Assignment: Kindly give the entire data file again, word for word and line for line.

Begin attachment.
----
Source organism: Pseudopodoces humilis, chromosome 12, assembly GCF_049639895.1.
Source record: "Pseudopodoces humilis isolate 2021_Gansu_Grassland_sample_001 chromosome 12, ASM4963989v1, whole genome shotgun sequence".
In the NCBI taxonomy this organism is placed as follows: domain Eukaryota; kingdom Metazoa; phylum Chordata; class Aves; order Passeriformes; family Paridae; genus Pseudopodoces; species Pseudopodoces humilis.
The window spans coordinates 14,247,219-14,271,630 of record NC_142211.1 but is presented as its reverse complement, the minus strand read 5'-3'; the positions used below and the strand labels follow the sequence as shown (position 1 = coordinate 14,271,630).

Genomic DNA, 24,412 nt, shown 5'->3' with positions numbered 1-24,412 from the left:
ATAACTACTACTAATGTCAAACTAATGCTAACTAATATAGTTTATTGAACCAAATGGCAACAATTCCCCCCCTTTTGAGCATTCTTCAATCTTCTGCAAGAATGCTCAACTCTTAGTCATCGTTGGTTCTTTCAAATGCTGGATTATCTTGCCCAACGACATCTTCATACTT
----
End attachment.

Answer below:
Source organism: Pseudopodoces humilis, chromosome 12, assembly GCF_049639895.1.
Source record: "Pseudopodoces humilis isolate 2021_Gansu_Grassland_sample_001 chromosome 12, ASM4963989v1, whole genome shotgun sequence".
In the NCBI taxonomy this organism is placed as follows: domain Eukaryota; kingdom Metazoa; phylum Chordata; class Aves; order Passeriformes; family Paridae; genus Pseudopodoces; species Pseudopodoces humilis.
The window spans coordinates 14,247,219-14,271,630 of record NC_142211.1 but is presented as its reverse complement, the minus strand read 5'-3'; the positions used below and the strand labels follow the sequence as shown (position 1 = coordinate 14,271,630).

Genomic DNA, 24,412 nt, shown 5'->3' with positions numbered 1-24,412 from the left:
ATAACTACTACTAATGTCAAACTAATGCTAACTAATATAGTTTATTGAACCAAATGGCAACAATTCCCCCCCTTTTGAGCATTCTTCAATCTTCTGCAAGAATGCTCAACTCTTAGTCATCGTTGGTTCTTTCAAATGCTGGATTATCTTGCCCAACGACATCTTCATACTT